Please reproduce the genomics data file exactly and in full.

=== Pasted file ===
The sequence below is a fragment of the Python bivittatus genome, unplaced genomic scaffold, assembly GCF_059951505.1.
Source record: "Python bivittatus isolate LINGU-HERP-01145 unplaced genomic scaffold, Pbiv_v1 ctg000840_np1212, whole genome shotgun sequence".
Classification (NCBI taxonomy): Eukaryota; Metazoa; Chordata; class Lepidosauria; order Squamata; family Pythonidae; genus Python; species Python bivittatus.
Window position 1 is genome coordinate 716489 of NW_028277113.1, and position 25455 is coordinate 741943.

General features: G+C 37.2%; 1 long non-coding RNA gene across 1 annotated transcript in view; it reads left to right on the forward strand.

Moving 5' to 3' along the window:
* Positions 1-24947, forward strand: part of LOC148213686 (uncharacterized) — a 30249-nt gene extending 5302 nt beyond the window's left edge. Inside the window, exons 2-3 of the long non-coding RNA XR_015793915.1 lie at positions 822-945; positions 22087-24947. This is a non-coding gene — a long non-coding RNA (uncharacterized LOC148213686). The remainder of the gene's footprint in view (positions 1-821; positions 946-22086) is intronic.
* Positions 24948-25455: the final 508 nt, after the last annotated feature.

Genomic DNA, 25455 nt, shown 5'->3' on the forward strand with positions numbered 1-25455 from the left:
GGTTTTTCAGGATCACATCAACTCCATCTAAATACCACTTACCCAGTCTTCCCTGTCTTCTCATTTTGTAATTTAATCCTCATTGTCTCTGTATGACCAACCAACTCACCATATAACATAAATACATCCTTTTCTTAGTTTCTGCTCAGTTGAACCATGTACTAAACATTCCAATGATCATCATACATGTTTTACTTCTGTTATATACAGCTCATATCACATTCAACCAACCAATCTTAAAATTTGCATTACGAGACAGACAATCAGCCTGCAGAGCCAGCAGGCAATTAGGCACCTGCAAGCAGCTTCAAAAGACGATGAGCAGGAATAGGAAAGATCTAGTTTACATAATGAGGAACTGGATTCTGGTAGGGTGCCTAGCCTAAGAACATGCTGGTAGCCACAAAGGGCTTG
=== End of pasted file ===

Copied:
The sequence below is a fragment of the Python bivittatus genome, unplaced genomic scaffold, assembly GCF_059951505.1.
Source record: "Python bivittatus isolate LINGU-HERP-01145 unplaced genomic scaffold, Pbiv_v1 ctg000840_np1212, whole genome shotgun sequence".
Classification (NCBI taxonomy): Eukaryota; Metazoa; Chordata; class Lepidosauria; order Squamata; family Pythonidae; genus Python; species Python bivittatus.
Window position 1 is genome coordinate 716489 of NW_028277113.1, and position 25455 is coordinate 741943.

General features: G+C 37.2%; 1 long non-coding RNA gene across 1 annotated transcript in view; it reads left to right on the forward strand.

Moving 5' to 3' along the window:
* Positions 1-24947, forward strand: part of LOC148213686 (uncharacterized) — a 30249-nt gene extending 5302 nt beyond the window's left edge. Inside the window, exons 2-3 of the long non-coding RNA XR_015793915.1 lie at positions 822-945; positions 22087-24947. This is a non-coding gene — a long non-coding RNA (uncharacterized LOC148213686). The remainder of the gene's footprint in view (positions 1-821; positions 946-22086) is intronic.
* Positions 24948-25455: the final 508 nt, after the last annotated feature.

Genomic DNA, 25455 nt, shown 5'->3' on the forward strand with positions numbered 1-25455 from the left:
GGTTTTTCAGGATCACATCAACTCCATCTAAATACCACTTACCCAGTCTTCCCTGTCTTCTCATTTTGTAATTTAATCCTCATTGTCTCTGTATGACCAACCAACTCACCATATAACATAAATACATCCTTTTCTTAGTTTCTGCTCAGTTGAACCATGTACTAAACATTCCAATGATCATCATACATGTTTTACTTCTGTTATATACAGCTCATATCACATTCAACCAACCAATCTTAAAATTTGCATTACGAGACAGACAATCAGCCTGCAGAGCCAGCAGGCAATTAGGCACCTGCAAGCAGCTTCAAAAGACGATGAGCAGGAATAGGAAAGATCTAGTTTACATAATGAGGAACTGGATTCTGGTAGGGTGCCTAGCCTAAGAACATGCTGGTAGCCACAAAGGGCTTG